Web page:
Parenting and Keeping Kids Safe in the Metaverse
It was always on the horizon and well-used in science fiction, but now the Metaverse has a clear timeline thanks to Facebook’s rebranding to Meta and their strategic development of a digital world that surrounds us.
With the evolution from book-like web ‘pages’ to spaces that we can walk, talk, and exist in, it’s time to think about how we become the guardrails to keep our kids (and ourselves) safe.
Learn the tools of the Metaverse
I know this all seems incredibly futuristic, but if we keep up to speed with the basics, it will help us manage the changing landscape.
VR vs AR
Virtual Reality is a completely immersive replacement for the real world. It covers your eyes with monitors and plays music or visually-related sound through headphones. It’s meant for delivering an entire experience.
AR or Augmented Reality is our own life, enhanced with a digital element. For example, Pokemon Go is a game that allows the player to ‘see’ the creature placed on whatever the camera sees. With a quick flick of a finger, the player can throw the ball to the monster to catch it. It all exists within the screen but is a more immersive experience.
Similar to what Google Glass tried to implement, but neither the technology nor people to adopt it was ready. These will use smaller screens to add a new layer of information over what you’d see with a regular pair of glasses.
Virtual Reality headsets are used to put the screens in front of your eyes. Currently, they’re pretty heavy but provide the fully digital world as if you’re really living in it. Facebook’s new Horizon Home is going to be one of the most mainstream platforms with games, virtual classrooms, office experiences, and a new era of ‘social life’.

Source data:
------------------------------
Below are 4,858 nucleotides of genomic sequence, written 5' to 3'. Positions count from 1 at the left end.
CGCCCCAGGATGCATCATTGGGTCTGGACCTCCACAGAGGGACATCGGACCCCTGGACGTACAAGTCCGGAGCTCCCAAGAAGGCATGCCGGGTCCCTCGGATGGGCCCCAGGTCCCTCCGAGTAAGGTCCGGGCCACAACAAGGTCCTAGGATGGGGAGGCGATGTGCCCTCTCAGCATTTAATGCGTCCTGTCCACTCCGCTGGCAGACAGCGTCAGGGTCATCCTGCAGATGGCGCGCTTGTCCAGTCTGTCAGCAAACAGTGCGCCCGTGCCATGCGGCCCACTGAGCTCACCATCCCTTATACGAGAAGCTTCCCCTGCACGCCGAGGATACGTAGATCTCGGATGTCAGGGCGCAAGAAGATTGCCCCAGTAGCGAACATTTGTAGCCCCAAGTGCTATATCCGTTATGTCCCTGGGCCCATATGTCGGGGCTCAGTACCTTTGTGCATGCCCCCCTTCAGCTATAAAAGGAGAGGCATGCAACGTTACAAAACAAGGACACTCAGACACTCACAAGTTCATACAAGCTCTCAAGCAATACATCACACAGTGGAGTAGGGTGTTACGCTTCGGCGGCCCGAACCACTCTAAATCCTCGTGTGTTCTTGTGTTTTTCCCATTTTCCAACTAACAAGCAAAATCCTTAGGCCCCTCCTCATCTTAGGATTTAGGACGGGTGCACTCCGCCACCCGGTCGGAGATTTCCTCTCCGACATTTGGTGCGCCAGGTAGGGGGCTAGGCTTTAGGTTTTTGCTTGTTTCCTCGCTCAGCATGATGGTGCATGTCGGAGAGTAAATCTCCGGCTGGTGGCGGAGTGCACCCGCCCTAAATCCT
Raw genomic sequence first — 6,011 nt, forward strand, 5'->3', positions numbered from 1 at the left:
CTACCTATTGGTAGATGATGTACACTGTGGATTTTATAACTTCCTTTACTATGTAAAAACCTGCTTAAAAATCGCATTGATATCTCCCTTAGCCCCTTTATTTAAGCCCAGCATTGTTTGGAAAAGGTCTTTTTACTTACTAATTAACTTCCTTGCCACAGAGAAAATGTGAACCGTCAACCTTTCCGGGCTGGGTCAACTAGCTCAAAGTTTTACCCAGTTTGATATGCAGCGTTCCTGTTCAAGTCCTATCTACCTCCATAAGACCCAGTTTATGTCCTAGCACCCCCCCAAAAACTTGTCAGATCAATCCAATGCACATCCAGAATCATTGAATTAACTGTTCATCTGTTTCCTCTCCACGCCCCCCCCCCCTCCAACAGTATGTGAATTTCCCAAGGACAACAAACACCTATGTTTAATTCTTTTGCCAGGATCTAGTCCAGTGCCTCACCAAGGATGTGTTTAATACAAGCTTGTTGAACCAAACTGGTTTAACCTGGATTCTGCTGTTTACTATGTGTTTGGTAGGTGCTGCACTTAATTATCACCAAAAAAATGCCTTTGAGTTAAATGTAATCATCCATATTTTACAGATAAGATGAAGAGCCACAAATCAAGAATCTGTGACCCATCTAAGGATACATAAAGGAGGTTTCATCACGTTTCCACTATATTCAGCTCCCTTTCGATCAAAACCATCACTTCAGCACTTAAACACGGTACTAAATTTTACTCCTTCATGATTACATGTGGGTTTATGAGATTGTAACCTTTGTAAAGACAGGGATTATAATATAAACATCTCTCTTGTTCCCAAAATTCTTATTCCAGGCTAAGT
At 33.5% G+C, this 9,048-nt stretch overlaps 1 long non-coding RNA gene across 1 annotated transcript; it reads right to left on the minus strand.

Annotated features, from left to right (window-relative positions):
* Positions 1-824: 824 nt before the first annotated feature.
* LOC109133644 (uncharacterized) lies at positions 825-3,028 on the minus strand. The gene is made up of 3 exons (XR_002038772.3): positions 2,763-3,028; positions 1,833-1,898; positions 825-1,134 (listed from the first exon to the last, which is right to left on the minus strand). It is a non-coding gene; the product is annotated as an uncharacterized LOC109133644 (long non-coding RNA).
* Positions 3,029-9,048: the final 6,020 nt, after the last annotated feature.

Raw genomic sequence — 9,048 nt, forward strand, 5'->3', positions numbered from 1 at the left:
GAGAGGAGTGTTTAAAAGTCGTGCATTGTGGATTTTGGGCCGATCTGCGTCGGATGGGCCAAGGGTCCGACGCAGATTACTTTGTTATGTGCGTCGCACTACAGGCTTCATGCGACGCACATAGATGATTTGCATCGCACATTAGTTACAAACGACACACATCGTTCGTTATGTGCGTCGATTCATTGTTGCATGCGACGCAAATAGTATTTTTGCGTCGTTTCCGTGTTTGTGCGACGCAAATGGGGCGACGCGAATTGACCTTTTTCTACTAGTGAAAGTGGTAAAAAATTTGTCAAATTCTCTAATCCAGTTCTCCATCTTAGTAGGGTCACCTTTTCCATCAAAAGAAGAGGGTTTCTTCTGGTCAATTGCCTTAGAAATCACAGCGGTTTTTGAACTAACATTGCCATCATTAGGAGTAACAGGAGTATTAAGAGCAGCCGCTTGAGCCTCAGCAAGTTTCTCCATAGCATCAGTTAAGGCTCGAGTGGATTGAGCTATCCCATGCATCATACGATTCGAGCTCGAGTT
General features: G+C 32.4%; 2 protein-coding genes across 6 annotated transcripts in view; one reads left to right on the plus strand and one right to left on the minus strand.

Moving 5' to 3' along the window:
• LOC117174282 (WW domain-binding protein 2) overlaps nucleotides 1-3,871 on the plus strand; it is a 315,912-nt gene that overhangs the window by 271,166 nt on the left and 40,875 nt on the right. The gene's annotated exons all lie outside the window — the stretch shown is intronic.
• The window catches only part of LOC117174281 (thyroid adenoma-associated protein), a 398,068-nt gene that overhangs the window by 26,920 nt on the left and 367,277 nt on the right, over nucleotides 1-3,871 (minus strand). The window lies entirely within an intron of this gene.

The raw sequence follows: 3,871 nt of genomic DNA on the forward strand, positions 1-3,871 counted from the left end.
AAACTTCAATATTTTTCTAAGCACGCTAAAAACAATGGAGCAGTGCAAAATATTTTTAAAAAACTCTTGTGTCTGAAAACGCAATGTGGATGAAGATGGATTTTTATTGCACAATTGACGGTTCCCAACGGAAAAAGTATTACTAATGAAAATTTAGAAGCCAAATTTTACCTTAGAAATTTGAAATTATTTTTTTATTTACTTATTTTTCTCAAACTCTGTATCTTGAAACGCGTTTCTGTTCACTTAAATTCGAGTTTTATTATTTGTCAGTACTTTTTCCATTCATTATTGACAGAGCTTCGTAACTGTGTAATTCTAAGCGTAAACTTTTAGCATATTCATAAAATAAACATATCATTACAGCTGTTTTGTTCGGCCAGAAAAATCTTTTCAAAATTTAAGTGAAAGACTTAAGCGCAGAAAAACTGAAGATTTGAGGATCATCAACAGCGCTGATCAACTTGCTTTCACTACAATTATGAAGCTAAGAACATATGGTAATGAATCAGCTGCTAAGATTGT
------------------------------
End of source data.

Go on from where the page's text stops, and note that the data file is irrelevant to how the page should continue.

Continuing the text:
Guiding a New Generation of Metaverse Users
Just as we do with our kids’ social media and internet use, making sure that they aren’t talking to creeps or seeing things that they can’t explain yet online, we have to be able to help our children navigate this new world. It will all seem impossibly real, which opens up a realm of experiences to consider.
This is as cool for (some of) us as it is for them, so let’s navigate the metaverse and the evolving possibilities together. Be a part of their online exploration and share the stories with each other. Part of setting up boundaries, when appropriate, is understanding what they’re seeing and who they’re interacting with.
Be part of their world
Whereas we used to escape to mobile games, playing with friends on the Xbox or PC, kids will be able to put on their headset and escape completely. This may lead to an increasing divide between the worlds of parents and children and make it harder to relate.
At least while we’re all learning what this will bring and how to change the worlds in which live and how our behaviour in them translates to actual life, one option would be to have Family Time in the metaverse. For a set amount of time, we can play games together, each with our own headsets.
Disclaimer: As I’m writing this, yes – I know how crazy this all sounds.
As we do with Netflix, YouTube, the Internet, we have to put restrictions on what we want our children to be able to see. Since the metaverse will feel even more real, parental locks and age-based limits will have to be thought about. I’m hoping that this will be a feature in the new tools and platforms as they’re released.
Balance between worlds
As fun, addictive, and incredible as these new systems are, it’s vital that we enforce a balance between the digital world and our own. Time spent outside and in nature is good for mental and physical health and should be part of our daily lifestyle.
It may be hard to separate someone from where their friends are ‘hanging out’ but it has to be done.
And on that note, I’m going outside. All work and no trees gives James a headache.